Key Characteristics: Heights to 4 feet; single, semi-double, or double blooms in a variety of colors and bicolors.
Popular Variety: A 16th-century rose that looks more modern, Rosa Mundi (pictured) grows to 4 feet in USDA Zones 4 through 8 and offers semi-double blooms striped in pink, white, and crimson.


Large deep purple rose around buds.

Sports (genetic mutations) of centifolia and damask roses, the moss cultivars have a growth resembling moss—actually tubercles—on their buds and stems. According to The New Sunset Western Garden Book edited by Kathleen Norris Brenzel, “The ‘moss’ of centifolias is soft; that of damasks is more prickly.” The bushes typically top off between 3 and 6 feet, and their single or double flowers can be red, white, pink, or purplish. Hybrids include Crested Moss and William Lobb.

Key Characteristics: Heights between 2 and 8 feet; red, white, pink, or purple flowers; mossy buds and stems
Popular Variety: Hardy in USDA Zones 4 to 11 and also called Old Velvet Moss, William Lobb (pictured) grows to 6 feet high and has purplish magenta blooms displayed to advantage against heavily mossed buds.

Modern Roses

All of the types of roses listed below were developed after the advent of the first hybrid tea rose, La France, in 1867. That pink cultivar derived from a cross between a hybrid perpetual rose and an heirloom tea rose and would be the precursor of many more plants bred to produce larger and more frequent blooms. While modern roses make better cut flowers than heirlooms, they often are less fragrant than the traditional types.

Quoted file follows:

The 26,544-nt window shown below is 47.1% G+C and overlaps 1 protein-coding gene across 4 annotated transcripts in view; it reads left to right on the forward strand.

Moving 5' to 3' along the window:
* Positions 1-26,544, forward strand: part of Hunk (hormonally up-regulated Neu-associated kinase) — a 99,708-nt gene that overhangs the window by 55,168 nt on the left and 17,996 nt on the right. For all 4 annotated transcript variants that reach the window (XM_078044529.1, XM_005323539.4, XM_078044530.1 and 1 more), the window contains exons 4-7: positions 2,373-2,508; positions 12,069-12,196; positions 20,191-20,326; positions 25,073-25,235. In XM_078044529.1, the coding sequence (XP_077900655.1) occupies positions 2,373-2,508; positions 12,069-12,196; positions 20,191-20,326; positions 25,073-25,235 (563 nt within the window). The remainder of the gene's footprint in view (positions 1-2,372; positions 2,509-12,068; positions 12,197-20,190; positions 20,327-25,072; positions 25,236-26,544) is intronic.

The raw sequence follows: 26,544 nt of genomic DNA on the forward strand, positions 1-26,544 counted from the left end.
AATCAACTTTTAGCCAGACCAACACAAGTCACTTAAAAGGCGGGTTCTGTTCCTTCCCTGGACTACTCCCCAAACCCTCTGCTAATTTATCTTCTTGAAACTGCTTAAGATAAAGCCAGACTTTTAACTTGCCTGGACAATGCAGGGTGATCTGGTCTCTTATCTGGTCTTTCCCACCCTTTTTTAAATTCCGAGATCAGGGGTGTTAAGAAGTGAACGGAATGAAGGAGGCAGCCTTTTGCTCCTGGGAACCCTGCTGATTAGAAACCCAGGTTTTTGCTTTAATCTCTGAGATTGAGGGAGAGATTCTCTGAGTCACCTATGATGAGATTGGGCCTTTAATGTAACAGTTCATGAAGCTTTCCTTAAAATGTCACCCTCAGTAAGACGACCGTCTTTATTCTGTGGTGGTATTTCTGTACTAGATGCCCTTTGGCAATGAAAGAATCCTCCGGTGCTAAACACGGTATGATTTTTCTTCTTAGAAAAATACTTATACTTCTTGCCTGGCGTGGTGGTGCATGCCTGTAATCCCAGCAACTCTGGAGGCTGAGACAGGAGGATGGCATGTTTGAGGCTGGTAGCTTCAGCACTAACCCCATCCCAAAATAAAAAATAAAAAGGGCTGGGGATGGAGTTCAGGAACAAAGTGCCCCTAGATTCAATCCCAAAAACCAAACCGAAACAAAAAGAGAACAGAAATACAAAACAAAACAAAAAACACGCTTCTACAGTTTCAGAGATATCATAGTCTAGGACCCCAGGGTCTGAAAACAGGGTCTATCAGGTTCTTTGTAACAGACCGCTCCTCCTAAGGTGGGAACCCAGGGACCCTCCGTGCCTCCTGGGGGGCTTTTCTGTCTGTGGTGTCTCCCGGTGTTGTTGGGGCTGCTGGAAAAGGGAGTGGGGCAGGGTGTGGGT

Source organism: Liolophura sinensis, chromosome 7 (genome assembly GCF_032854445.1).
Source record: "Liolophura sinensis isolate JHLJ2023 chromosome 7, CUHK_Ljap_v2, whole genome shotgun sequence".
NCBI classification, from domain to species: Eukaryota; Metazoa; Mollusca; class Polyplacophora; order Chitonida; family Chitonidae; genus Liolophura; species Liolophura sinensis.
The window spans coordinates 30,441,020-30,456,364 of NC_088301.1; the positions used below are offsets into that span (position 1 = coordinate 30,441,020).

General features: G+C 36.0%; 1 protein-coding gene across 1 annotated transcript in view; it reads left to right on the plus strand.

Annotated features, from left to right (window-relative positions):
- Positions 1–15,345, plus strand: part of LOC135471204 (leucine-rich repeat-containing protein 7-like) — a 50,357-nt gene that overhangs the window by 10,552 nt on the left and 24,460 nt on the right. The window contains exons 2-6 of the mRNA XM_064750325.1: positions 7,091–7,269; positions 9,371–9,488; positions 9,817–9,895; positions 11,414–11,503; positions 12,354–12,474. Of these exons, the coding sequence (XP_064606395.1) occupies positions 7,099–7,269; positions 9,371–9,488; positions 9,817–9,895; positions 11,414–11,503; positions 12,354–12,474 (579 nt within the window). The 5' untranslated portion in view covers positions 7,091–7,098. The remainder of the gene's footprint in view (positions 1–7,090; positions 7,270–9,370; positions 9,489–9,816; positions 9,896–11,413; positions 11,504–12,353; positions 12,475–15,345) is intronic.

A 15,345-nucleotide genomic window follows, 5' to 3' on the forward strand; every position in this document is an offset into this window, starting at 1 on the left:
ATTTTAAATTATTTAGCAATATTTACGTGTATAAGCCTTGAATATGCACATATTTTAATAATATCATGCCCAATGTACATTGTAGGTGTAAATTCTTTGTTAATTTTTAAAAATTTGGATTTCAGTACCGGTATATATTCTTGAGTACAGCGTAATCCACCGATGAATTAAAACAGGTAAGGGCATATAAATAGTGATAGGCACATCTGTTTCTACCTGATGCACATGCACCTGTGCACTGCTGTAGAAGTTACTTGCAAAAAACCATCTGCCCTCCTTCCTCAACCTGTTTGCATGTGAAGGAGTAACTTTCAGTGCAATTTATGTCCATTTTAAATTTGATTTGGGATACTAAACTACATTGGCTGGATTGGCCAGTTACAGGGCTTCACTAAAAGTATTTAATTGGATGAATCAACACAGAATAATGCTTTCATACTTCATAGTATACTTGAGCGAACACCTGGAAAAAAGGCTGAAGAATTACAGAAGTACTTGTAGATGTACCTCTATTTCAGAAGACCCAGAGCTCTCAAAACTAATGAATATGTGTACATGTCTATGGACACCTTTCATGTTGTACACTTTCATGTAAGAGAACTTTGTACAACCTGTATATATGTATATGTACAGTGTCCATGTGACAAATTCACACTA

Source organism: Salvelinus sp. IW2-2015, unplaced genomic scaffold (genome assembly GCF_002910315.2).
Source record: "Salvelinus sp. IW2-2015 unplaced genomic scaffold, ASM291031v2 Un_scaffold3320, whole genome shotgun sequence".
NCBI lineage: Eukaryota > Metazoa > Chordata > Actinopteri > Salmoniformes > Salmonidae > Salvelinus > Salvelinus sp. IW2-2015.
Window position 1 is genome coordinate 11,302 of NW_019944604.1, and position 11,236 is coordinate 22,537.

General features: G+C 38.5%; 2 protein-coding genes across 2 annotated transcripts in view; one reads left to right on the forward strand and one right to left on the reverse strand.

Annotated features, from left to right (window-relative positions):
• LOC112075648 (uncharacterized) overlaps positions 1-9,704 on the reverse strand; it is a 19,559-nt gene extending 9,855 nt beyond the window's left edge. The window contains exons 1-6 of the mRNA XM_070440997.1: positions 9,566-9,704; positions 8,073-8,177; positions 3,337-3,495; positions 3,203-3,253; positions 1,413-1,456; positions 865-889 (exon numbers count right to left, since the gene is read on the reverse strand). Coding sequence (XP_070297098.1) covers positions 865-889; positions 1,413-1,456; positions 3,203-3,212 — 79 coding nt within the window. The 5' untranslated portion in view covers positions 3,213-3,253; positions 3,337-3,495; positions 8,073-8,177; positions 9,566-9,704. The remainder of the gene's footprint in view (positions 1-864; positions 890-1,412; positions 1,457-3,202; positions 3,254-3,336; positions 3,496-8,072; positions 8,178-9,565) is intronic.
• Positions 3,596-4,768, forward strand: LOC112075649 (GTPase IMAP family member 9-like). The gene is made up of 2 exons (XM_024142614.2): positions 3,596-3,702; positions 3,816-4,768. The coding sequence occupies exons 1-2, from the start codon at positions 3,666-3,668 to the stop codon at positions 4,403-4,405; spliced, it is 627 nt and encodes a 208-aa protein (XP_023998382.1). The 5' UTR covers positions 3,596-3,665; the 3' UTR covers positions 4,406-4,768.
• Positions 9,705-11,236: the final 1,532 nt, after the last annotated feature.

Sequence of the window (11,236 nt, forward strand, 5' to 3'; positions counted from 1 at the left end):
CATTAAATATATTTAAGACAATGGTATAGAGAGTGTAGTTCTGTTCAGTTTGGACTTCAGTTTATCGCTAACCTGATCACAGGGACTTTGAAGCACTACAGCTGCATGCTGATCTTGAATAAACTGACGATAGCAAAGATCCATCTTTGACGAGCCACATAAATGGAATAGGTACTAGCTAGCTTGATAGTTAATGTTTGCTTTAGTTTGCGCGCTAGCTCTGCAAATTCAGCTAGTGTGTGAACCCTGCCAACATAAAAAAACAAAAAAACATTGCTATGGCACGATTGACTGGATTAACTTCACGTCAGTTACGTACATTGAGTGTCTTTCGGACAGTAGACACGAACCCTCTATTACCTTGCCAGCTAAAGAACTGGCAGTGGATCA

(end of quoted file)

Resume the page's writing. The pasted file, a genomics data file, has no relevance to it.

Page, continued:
Polyantha and Floribunda

Rosa hot cocoa flower in a home landscape.
Photo: David J. Stang, CC BY-SA 4.0, via Wikimedia Commons

The first polyantha arrived on the scene shortly after the first hybrid tea, one of its parents being a dwarf version of Rosa multiflora. As a consequence, polyanthas generally are 2- to 3-foot-high everblooming roses that produce small flowers in clusters. They were crossed with hybrid teas to produce larger flowers on the plants now known as floribundas. Floribundas can grow to 5 feet, remaining in constant bloom better than hybrid teas do.

Key Characteristics: Heights between 2 and 5 feet, everblooming flowers in clusters
Popular Variety: Hot Cocoa tops off at 4 feet in USDA Zones 5 to 10 with everblooming double flowers of a chocolate-orange hue.

Hybrid Tea and Grandiflora

Yellow and pink hybrid tea Peace rose in a home landscape.
Photo: Geoff McKay from Palmerston North, New Zealand, CC BY 2.0, via Wikimedia Commons